The Teacher’s Lounge

İlker Çatak’s THE TEACHER’S LOUNGE—Germany’s entry for Best International Feature at the 2024 Academy Awards and very loosely based on a true story—shows everyday conflicts spiralling out of control to the worst possible conclusion in a nail-biting social experiment. The film will not make one nostalgic for their school days but likely make many grateful for their colleagues, however quirky and challenging they can be.

Carla Nowak (Leonie Benesch) has an easy rapport with her class. They greet each other with a clapping game – perhaps a bit youthful for their twelve years, but warmly delivered and reciprocated – and she explains mathematical proofs in ways appropriate for their skill level, which build foundations for future more challenging equations. However, she cannot protect them from unrest brewing at school: money has gone missing several times, leading the faculty to investigate the students and profile possible suspects to the displeasure of the parents – and no proof of thefts. Some colleagues are resigned to losing their money, and some loudly proclaim their intentions to hire a private investigator. But after her cash is swiped, Carla sets a trap of her own – and the result, and each subsequent reaction and over-reaction by colleagues and students, hews closer to lobbing a Molotov cocktail at the problem than reaching any sort of closure.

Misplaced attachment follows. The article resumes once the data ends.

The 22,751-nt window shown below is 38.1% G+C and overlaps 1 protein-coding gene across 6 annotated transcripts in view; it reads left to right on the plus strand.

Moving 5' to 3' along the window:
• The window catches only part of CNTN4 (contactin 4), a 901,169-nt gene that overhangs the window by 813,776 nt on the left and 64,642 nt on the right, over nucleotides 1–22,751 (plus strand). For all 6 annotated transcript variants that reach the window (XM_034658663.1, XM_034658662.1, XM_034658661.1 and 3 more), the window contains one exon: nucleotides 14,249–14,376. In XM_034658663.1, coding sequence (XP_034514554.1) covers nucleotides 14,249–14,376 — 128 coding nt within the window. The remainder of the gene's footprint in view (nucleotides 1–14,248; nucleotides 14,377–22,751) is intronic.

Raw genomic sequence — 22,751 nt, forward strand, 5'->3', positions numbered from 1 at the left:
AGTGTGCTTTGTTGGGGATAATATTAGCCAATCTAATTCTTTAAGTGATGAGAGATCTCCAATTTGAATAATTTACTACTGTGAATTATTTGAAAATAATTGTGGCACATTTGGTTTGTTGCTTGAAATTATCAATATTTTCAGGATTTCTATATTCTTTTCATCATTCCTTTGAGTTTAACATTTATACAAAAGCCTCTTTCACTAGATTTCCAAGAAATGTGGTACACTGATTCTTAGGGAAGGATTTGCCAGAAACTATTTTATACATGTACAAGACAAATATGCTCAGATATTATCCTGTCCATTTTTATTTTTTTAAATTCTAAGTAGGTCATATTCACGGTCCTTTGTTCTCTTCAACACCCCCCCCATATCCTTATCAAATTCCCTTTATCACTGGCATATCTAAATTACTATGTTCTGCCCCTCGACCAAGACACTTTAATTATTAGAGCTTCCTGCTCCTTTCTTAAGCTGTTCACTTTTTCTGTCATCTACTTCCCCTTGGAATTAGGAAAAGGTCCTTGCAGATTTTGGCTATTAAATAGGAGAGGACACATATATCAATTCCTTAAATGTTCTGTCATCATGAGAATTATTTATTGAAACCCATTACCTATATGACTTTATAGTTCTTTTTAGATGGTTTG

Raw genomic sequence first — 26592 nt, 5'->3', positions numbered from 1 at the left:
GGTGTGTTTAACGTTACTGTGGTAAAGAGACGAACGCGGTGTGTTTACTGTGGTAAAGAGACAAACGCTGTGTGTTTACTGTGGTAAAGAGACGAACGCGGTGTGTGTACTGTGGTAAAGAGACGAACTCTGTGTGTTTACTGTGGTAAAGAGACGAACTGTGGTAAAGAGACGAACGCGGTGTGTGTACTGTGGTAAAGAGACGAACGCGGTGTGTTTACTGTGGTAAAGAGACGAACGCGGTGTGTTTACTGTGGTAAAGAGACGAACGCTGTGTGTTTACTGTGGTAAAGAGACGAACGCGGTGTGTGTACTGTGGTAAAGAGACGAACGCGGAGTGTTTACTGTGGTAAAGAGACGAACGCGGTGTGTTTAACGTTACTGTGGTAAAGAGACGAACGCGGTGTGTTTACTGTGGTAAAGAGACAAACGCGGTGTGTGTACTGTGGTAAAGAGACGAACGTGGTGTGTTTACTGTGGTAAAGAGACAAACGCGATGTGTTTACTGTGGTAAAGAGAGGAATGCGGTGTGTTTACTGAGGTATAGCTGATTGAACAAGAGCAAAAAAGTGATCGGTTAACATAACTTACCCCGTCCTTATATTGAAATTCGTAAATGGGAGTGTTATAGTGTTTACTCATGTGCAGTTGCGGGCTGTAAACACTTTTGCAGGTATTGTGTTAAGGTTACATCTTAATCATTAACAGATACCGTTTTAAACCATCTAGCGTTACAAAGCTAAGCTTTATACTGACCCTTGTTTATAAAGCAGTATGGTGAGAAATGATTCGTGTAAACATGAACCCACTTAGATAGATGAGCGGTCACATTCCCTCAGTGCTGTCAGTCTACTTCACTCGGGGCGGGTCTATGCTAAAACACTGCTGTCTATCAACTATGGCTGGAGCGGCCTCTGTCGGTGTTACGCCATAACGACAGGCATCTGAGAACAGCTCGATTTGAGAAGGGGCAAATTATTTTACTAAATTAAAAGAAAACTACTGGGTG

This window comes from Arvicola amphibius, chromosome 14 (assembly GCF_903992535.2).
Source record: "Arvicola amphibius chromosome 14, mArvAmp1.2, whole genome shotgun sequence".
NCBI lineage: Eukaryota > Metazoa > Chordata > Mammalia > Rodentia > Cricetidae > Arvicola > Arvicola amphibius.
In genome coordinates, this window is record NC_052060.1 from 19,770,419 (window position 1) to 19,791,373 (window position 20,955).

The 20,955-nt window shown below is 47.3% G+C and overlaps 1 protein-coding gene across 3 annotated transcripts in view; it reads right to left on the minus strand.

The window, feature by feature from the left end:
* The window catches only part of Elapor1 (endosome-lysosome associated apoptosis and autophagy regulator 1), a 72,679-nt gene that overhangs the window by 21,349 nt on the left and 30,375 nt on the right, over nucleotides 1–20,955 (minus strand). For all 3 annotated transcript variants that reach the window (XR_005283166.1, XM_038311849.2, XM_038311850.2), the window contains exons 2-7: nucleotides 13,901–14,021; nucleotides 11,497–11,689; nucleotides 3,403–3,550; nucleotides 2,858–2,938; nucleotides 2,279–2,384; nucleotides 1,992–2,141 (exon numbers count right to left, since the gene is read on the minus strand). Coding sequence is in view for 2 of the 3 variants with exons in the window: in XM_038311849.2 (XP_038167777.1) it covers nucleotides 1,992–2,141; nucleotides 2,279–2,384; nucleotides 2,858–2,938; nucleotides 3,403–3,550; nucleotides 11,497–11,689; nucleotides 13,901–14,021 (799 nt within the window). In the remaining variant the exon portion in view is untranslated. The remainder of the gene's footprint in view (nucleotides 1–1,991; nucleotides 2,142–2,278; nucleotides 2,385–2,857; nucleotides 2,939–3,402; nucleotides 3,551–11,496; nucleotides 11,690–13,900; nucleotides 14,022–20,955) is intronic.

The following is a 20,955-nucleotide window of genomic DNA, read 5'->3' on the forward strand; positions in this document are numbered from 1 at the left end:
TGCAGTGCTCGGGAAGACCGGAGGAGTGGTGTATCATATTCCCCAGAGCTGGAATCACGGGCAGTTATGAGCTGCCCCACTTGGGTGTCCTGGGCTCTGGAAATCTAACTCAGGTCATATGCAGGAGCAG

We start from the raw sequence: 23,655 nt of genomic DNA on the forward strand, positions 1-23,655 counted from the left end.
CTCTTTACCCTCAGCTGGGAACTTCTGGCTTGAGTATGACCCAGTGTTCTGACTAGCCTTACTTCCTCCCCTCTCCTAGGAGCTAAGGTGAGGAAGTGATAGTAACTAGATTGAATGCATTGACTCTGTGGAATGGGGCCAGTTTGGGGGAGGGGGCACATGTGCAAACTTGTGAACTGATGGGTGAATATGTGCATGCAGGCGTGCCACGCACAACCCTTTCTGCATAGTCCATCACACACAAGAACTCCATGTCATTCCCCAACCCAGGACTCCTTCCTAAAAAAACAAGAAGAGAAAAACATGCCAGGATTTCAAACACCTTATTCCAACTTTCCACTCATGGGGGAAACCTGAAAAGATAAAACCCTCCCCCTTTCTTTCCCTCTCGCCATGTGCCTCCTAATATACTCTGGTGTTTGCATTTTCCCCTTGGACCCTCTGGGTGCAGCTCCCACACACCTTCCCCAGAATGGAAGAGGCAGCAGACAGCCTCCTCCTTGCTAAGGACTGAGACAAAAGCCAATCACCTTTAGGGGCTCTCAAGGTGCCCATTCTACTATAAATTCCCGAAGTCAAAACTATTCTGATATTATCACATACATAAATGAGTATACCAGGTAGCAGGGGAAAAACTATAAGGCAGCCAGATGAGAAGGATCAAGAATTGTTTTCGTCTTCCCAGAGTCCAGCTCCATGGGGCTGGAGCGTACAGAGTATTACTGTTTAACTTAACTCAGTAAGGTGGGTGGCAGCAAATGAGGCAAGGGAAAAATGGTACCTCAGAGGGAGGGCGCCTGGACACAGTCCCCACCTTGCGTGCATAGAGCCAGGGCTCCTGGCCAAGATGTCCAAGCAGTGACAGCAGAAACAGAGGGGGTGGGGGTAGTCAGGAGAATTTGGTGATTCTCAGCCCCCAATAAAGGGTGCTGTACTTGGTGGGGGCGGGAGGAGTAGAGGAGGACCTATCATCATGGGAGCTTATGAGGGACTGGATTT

This pattern plays out throughout THE TEACHER’S LOUNGE. As each new problem arises, the intentions for addressing it are (assumedly) good, but the foresight is lacking, causing every attempted solution to blow up spectacularly. To divulge further twists would do nothing to lessen the stress of Çatak’s and Johannes Duncker’s script, which – alongside uniformly naturalistic and committed performances, most impressive from its large young cast – refuses easy answers or solutions.

Benesch excellently conveys Carla’s move from confident control of her class through increasing self-doubt and uncertainty as the affability and assertiveness that make her such a good teacher end up causing bureaucratic and political problems for her. Eva Löbau gives what must certainly be one of the year’s most painfully self-pitying performances as school administrator Friederike Kuhn: one perfect for the character yet excruciating to watch. Another adult cast standout is Michael Klammer as fellow teacher Thomas Liebenwerda, whose determination to make things right is on a short fuse, setting off clashes with Carla that often inject THE TEACHER’S LOUNGE with some much-needed comic relief.

A frog-in-a-kettle study of a societal microcosm under pressure, THE TEACHER’S LOUNGE leaves audiences turning over possible truths and futures for its characters long after the credits roll. Çatak takes characters and audience through almost every possible emotion – anger, confusion, outrage, and finally, resignation to the absurd with a masterful final shot.